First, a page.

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George Zimmerman Trial Live Updates: Jury Selection Reveals Interesting Cast Of Characters

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Jury selection in George Zimmerman's murder trial resumes in Florida on Friday, following four days of interviews with an interesting mix of candidates. The potential jurors have varied in age, race and education, as well as in personal and religious beliefs.

Court watchers have seen a broad spectrum of prospects. Some were undecided and open-minded, while others were candid -- and occasionally bizarre.

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The most notable include:

  • An apparent transplant from the 1800s who referred to Trayvon Martin as "a boy of color."
  • A young landscaper who said, "I'm not a person who really cares about other people."
  • A local resident and "Law & Order" junkie who was disappointed the shooting happened in her town: "This really didn't need to happen in Sanford."
  • A young arm-wrestler, and apparent conspiracy theorist, who remembers the shooting because it happened the same day he did his first one-armed pull-up. "I have a dark view of the media ... I don't want to be brainwashed," he said.
  • A middle-aged female who is married to a retired police officer, gets her news from AOL, and believes in the right to carry arms. "I think he was just defending himself ... I consider myself better educated. My opinion is pretty firm," she said.
  • A Hispanic man who said Zimmerman is guilty because he broke God's law: "The 10 Commandments say don't kill."
  • A member of a pro-Travyon Martin Facebook group who was apparently caught trying to sneak his way onto the jury.
  • A potential juror who said he gets his news from Fark, a partner of HuffPost Weird News.

Since Monday, 24 potential jurors have made it through questioning about pretrial publicity. Eighty-five others, from an initial pool of 500 Sanford-area residents, have been deemed unsuitable to sit on the jury.

CLICK HERE FOR THE CASE TIMELINE

Zimmerman, 29, stands charged in the death of 17-year-old Martin. Zimmerman shot and killed Martin as the teen was walking from a Sanford convenience store to the home of his father's fiancee on Feb. 26, 2012. Defense attorneys argue that Martin attacked Zimmerman, who acted in self-defense. Prosecutors have deemed Martin's death an instance of second-degree murder.

If the first four days of jury selection are any indication, day five should be equally interesting.

The trial is scheduled to resume at 9:00 a.m. EST.

Read below for minute-by-minute updates from court Friday:

"He's a wannabe cop!" Bernie de la Rionda closing out the #ZimmermanTrial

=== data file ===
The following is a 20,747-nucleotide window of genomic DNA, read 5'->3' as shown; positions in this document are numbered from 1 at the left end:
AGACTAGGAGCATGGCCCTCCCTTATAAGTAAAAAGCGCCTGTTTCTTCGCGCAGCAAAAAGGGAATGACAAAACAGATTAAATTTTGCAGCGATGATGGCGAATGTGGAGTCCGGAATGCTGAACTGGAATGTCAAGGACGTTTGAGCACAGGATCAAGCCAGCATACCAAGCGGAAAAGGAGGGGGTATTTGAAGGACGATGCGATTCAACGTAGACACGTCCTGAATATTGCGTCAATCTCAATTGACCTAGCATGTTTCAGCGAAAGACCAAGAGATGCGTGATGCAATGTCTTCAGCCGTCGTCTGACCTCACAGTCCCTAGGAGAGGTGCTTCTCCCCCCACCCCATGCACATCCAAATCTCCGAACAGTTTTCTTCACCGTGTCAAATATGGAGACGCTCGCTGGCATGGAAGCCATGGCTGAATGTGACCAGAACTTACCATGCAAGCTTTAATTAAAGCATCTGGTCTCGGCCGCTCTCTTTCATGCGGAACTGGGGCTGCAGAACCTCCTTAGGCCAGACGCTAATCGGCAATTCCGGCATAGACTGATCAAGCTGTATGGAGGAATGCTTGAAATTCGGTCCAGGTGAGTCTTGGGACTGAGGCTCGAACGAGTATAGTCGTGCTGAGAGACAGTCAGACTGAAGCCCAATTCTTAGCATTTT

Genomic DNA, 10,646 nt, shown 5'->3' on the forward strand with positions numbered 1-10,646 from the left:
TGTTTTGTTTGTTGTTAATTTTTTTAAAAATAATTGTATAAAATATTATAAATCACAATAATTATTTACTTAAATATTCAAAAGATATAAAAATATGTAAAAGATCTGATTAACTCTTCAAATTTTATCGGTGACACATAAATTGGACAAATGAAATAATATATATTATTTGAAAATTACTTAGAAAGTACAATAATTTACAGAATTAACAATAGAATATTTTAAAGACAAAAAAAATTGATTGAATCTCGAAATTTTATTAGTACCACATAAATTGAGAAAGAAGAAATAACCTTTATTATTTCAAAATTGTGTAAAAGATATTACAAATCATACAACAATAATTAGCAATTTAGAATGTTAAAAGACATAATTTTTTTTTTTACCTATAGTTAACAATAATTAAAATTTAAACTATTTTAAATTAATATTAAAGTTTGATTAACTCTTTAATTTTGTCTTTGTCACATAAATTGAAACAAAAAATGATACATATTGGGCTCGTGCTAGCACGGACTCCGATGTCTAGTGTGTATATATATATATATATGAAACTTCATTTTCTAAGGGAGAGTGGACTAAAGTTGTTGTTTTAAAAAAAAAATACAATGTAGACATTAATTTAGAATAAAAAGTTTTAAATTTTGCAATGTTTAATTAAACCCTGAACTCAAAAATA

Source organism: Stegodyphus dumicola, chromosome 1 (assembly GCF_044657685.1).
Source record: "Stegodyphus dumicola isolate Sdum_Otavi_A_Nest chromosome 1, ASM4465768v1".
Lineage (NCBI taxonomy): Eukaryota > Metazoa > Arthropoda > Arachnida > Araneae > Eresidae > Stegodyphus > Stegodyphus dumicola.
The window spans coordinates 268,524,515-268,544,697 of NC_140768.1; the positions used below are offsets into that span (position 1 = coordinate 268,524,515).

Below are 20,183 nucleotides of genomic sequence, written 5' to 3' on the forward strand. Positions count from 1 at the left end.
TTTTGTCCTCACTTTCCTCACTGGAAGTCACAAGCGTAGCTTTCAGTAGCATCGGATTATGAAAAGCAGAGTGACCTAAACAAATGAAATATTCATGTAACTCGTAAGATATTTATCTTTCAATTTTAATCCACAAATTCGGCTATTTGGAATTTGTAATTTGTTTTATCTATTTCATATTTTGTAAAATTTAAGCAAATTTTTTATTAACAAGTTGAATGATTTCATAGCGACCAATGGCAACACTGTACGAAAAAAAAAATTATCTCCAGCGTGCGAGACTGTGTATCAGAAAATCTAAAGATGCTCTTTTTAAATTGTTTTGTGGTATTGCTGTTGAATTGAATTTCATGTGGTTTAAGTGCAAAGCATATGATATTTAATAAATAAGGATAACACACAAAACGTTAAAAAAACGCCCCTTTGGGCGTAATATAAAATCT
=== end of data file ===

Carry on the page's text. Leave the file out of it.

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The judge has called recess. She told the jury they will be brought back into court Monday at 9 a.m. for opening arguments.

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The jury has been sworn in. They have been given a packet on the sequestration process.

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Those summoned to court that were not selected to sit on the jury have been dismissed.

"You are free to go," the judge said.

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The judge just asked Zimmerman if he is happy with decisions that have been made by his attorneys and whether he accepts the jury panel. He said yes to both questions.

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The alternates are

E54: A white man. E73: A white woman. B72: A young man, possibly Hispanic.

E13: A white female college student.

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All six Zimmeman jurors are women. Six are white and one is Hispanic.

E6: Stay-at-home mom and a victim of domestic violence.

E40: A white woman in her 60s. Moved to Florida from Iowa after the shooting.

B37: White woman who is an animal lover.

B51: Retired call center manager.

B29: Hispanic nurse with eight children. She moved to Florida from Illinois after the shooting.

B76: A white woman.

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The judge is listing the jurors and asking both sides if they have peremptory strikes against any of them.

B12 - Strike by prosecution because of comments she made visiting Zimmerman's website.

B86 - Strike by prosecution because she said Trayvon had been expelled from school and shooting would not have occurred if that had not happened.

B29 - No strike.

E6 - Strike by prosecution because she said she was concerned about being sequestered and expressed an opinion about the difficulty of sending someone to prison. The judge denied the strike.